Letter to the President of Rwanda
Geneva, 7 August 2007
May I on the outset congratulate you for the boldness in which you have decided to put the lives of your people above the protection of profits for pharmaceutical companies through patents.
Rwanda is the first developing country to attempt to use the amendment to the TRIPS (Trade Related aspects of Intellectual Property) Agreement of the WTO which enables countries without pharmaceutical manufacturing capacity to take advantage of the flexibilities within TRIPS that allow for licensing of generic manufacture of medicines. The need for this was asserted by all the member states of the WTO in their declaration in 2001 which affirmed that trade rules should be used in a way that is supportive of public health, particularly the need for access to medicines for all.
It is therefore outrageous that there should be any reason in our society for me to write this letter. Your action is entirely in line with your government's legal responsibility to protect the right to health of the Rwandan people, and it conforms to all international trade and intellectual property rules. Yet I know that in taking this step you risk being a target of international condemnation and pressure from some governments and transnational corporations. Some may try to imply that Rwanda's action is illegal and that it disregards the international intellectual property system. In fact Rwanda's action is entirely legal and complies with the system.
I therefore wish to express the support of the World Council of Churches (WCC) for Rwanda's actions. The WCC is among global organizations running programs to combat HIV and AIDS particularly in Africa where this pandemic is having such devastating effect. Our Ecumenical HIV and AIDS in Africa program (EHAIA) will certainly be strengthened by policies such as yours. The WCC also participates in the Ecumenical Advocacy Alliance (EAA) which has been campaigning for access to medicines
It is a moral imperative in this world of such extremes of poverty and wealth, of advantage and disadvantage, of life and death, that a system of intellectual property must incorporate provision for the disadvantaged and vulnerable. The need to reward private innovation must be in balance with the public good, including the right to health. Our current system needs more provisions that enable countries to act in the interests of their people, not less.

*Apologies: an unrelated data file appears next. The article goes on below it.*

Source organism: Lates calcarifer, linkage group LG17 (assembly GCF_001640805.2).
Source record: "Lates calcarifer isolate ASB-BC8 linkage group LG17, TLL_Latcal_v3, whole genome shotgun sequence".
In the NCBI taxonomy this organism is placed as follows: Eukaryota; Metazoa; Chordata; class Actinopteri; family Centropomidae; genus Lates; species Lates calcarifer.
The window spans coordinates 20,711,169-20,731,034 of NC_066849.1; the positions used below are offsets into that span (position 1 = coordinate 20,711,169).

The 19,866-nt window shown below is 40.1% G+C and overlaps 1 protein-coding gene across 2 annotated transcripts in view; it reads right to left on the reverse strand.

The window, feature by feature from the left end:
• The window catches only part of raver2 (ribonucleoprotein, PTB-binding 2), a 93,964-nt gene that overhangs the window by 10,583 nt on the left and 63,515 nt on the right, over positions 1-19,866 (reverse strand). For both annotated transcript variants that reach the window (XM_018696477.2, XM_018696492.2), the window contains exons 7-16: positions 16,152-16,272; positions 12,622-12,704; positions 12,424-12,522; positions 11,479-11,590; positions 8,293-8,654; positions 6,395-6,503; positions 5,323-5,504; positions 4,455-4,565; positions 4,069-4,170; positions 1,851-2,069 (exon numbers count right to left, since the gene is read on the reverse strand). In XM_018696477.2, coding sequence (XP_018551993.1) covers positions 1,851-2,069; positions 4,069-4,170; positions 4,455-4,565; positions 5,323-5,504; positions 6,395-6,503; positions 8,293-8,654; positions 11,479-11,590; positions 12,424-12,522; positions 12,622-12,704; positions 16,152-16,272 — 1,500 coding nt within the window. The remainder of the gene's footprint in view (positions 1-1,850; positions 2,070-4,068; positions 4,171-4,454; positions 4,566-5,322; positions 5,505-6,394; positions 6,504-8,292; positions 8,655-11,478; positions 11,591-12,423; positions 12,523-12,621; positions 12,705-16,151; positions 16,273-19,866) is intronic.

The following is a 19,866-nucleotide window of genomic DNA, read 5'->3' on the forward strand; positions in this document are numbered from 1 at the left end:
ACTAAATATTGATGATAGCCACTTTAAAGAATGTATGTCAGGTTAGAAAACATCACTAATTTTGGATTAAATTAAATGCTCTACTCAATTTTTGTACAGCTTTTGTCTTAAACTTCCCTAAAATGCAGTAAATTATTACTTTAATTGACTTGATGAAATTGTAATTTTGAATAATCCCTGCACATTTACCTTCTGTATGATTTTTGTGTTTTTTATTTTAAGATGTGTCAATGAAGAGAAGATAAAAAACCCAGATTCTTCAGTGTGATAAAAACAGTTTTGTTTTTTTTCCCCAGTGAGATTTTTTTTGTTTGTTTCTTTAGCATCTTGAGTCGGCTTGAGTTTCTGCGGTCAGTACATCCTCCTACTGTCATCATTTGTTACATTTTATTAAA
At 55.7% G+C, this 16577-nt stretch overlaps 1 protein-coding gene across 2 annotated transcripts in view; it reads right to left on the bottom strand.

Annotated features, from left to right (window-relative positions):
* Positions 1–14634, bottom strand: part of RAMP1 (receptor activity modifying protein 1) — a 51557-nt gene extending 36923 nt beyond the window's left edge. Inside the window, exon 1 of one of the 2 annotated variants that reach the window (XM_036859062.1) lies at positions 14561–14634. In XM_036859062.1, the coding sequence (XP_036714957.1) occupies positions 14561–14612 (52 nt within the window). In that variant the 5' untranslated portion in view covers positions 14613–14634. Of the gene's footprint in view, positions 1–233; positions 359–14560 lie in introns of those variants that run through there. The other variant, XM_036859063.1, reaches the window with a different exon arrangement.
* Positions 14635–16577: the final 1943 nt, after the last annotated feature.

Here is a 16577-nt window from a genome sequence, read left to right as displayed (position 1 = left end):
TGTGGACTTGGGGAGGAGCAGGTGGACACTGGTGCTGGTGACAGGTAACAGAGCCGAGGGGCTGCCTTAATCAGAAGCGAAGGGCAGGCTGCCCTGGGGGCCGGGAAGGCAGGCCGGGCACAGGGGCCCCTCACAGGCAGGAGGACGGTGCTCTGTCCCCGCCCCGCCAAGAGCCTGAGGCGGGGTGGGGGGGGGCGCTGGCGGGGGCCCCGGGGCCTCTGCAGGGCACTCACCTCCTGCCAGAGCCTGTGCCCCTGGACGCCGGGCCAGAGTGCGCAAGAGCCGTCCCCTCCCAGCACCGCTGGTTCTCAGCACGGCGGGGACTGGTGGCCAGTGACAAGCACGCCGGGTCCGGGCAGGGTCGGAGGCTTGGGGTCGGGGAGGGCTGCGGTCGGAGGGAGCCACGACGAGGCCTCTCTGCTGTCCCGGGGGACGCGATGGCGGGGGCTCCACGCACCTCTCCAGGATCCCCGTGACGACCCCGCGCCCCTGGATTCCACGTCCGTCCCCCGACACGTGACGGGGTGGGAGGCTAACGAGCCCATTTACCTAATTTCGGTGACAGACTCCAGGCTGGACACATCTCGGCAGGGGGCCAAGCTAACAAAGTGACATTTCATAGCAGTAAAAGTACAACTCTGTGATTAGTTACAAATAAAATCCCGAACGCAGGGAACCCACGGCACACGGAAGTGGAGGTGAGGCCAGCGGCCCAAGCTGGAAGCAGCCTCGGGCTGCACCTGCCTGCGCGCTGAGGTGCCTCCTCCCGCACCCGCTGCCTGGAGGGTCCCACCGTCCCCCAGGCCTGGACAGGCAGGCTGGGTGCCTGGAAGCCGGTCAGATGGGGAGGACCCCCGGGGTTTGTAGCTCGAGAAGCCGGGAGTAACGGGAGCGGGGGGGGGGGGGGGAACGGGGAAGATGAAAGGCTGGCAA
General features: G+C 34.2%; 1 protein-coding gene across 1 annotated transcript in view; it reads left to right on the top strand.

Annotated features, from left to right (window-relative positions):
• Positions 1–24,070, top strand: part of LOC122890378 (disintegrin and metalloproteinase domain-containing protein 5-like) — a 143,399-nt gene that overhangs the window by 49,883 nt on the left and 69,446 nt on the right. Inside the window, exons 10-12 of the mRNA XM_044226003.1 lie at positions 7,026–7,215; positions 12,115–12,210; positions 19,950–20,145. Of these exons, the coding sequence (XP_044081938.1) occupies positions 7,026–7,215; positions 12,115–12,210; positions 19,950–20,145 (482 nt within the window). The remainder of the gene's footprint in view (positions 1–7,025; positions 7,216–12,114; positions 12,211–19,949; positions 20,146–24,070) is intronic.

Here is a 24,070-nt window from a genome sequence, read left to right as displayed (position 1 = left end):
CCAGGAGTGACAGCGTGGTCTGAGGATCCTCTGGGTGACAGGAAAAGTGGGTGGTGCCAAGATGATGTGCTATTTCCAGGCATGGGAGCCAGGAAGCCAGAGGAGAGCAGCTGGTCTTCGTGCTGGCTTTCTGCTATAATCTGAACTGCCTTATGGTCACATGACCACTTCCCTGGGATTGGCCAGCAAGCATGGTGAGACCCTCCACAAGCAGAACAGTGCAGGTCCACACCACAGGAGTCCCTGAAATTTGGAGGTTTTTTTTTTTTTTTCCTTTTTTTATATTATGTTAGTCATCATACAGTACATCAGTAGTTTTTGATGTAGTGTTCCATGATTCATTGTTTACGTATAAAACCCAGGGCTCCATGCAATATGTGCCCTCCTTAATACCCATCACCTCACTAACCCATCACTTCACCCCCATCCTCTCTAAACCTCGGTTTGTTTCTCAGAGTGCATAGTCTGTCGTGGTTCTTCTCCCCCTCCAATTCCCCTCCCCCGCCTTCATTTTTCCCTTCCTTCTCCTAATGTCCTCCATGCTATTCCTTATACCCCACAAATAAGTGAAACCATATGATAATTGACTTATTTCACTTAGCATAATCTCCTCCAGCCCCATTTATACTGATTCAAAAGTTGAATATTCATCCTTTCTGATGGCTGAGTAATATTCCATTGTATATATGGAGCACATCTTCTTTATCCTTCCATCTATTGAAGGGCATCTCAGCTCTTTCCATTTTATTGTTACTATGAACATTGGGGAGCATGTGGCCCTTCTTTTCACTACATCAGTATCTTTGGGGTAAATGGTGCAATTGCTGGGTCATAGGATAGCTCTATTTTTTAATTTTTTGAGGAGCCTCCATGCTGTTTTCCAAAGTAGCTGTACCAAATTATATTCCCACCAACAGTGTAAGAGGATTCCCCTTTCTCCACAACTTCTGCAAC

I wish you every success in this attempt to use the TRIPS Amendment. I have heard that one of the patent holders, Boehringer Ingelheim, is prepared to grant a voluntary licence. I hope that this is indeed the case and that it signals that the attempt may go smoothly and successfully.
I am also however very aware that the TRIPS Amendment does not provide a long-term answer to the problem of access to medicines for developing countries, nor does it address the underlying causes of the inequity in access. I therefore urge you to continue taking steps to finding a sustainable solution for access to medicines for the people of Rwanda, including use of other flexibilities in TRIPS and import of medicines from countries where they are not under patent, such as India, and pursuit of a system that would give better balance between intellectual property rights and the right to health through international fora such as the WTO and WHO.
Wishing you God's blessing in your challenging task,